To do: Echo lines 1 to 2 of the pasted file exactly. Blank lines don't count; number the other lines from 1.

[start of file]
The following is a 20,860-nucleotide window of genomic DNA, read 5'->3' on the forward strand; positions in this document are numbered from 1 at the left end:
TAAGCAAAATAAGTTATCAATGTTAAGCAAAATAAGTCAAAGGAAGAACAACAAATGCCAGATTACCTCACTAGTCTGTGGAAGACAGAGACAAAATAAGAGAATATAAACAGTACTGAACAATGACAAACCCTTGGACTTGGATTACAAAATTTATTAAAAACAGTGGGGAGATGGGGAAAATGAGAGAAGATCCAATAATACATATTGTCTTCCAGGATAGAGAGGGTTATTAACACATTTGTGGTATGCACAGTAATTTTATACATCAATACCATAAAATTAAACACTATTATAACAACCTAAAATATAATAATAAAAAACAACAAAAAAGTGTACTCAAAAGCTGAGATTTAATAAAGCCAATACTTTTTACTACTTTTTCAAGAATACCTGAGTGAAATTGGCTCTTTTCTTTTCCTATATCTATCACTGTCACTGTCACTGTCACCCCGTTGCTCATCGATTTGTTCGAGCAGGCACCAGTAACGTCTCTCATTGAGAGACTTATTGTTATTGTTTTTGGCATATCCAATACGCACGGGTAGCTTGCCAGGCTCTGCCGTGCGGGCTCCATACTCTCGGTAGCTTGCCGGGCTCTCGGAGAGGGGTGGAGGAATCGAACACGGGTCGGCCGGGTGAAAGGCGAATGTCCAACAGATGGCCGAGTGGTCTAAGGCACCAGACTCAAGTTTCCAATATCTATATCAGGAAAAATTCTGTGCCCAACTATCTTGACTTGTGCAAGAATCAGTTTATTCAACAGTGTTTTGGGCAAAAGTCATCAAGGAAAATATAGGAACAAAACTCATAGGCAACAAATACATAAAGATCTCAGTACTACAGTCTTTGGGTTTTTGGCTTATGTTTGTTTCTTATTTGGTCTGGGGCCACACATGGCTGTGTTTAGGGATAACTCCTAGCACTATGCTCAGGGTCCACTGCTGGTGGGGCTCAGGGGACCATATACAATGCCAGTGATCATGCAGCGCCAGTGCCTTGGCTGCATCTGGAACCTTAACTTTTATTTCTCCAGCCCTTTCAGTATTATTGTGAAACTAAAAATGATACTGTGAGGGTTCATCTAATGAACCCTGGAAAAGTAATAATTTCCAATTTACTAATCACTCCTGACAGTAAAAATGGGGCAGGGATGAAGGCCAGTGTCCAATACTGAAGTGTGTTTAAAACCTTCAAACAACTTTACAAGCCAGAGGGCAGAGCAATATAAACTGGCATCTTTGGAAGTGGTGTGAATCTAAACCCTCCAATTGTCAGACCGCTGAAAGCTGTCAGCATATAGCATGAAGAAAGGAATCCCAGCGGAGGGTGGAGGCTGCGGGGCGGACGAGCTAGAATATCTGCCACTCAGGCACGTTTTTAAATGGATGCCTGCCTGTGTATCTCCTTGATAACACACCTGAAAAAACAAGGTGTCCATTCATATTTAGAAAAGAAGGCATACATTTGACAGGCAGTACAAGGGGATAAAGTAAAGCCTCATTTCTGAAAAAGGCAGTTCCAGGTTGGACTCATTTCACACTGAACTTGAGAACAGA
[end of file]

The following is a 20,860-nucleotide window of genomic DNA, read 5'->3' on the forward strand; positions in this document are numbered from 1 at the left end:
TAAGCAAAATAAGTTATCAATGTTAAGCAAAATAAGTCAAAGGAAGAACAACAAATGCCAGATTACCTCACTAGTCTGTGGAAGACAGAGACAAAATAAGAGAATATAAACAGTACTGAACAATGACAAACCCTTGGACTTGGATTACAAAATTTATTAAAAACAGTGGGGAGATGGGGAAAATGAGAGAAGATCCAATAATACATATTGTCTTCCAGGATAGAGAGGGTTATTAACACATTTGTGGTATGCACAGTAATTTTATACATCAATACCATAAAATTAAACACTATTATAACAACCTAAAATATAATAATAAAAAACAACAAAAAAGTGTACTCAAAAGCTGAGATTTAATAAAGCCAATACTTTTTACTACTTTTTCAAGAATACCTGAGTGAAATTGGCTCTTTTCTTTTCCTATATCTATCACTGTCACTGTCACTGTCACCCCGTTGCTCATCGATTTGTTCGAGCAGGCACCAGTAACGTCTCTCATTGAGAGACTTATTGTTATTGTTTTTGGCATATCCAATACGCACGGGTAGCTTGCCAGGCTCTGCCGTGCGGGCTCCATACTCTCGGTAGCTTGCCGGGCTCTCGGAGAGGGGTGGAGGAATCGAACACGGGTCGGCCGGGTGAAAGGCGAATGTCCAACAGATGGCCGAGTGGTCTAAGGCACCAGACTCAAGTTTCCAATATCTATATCAGGAAAAATTCTGTGCCCAACTATCTTGACTTGTGCAAGAATCAGTTTATTCAACAGTGTTTTGGGCAAAAGTCATCAAGGAAAATATAGGAACAAAACTCATAGGCAACAAATACATAAAGATCTCAGTACTACAGTCTTTGGGTTTTTGGCTTATGTTTGTTTCTTATTTGGTCTGGGGCCACACATGGCTGTGTTTAGGGATAACTCCTAGCACTATGCTCAGGGTCCACTGCTGGTGGGGCTCAGGGGACCATATACAATGCCAGTGATCATGCAGCGCCAGTGCCTTGGCTGCATCTGGAACCTTAACTTTTATTTCTCCAGCCCTTTCAGTATTATTGTGAAACTAAAAATGATACTGTGAGGGTTCATCTAATGAACCCTGGAAAAGTAATAATTTCCAATTTACTAATCACTCCTGACAGTAAAAATGGGGCAGGGATGAAGGCCAGTGTCCAATACTGAAGTGTGTTTAAAACCTTCAAACAACTTTACAAGCCAGAGGGCAGAGCAATATAAACTGGCATCTTTGGAAGTGGTGTGAATCTAAACCCTCCAATTGTCAGACCGCTGAAAGCTGTCAGCATATAGCATGAAGAAAGGAATCCCAGCGGAGGGTGGAGGCTGCGGGGCGGACGAGCTAGAATATCTGCCACTCAGGCACGTTTTTAAATGGATGCCTGCCTGTGTATCTCCTTGATAACACACCTGAAAAAACAAGGTGTCCATTCATATTTAGAAAAGAAGGCATACATTTGACAGGCAGTACAAGGGGATAAAGTAAAGCCTCATTTCTGAAAAAGGCAGTTCCAGGTTGGACTCATTTCACACTGAACTTGAGAACAGA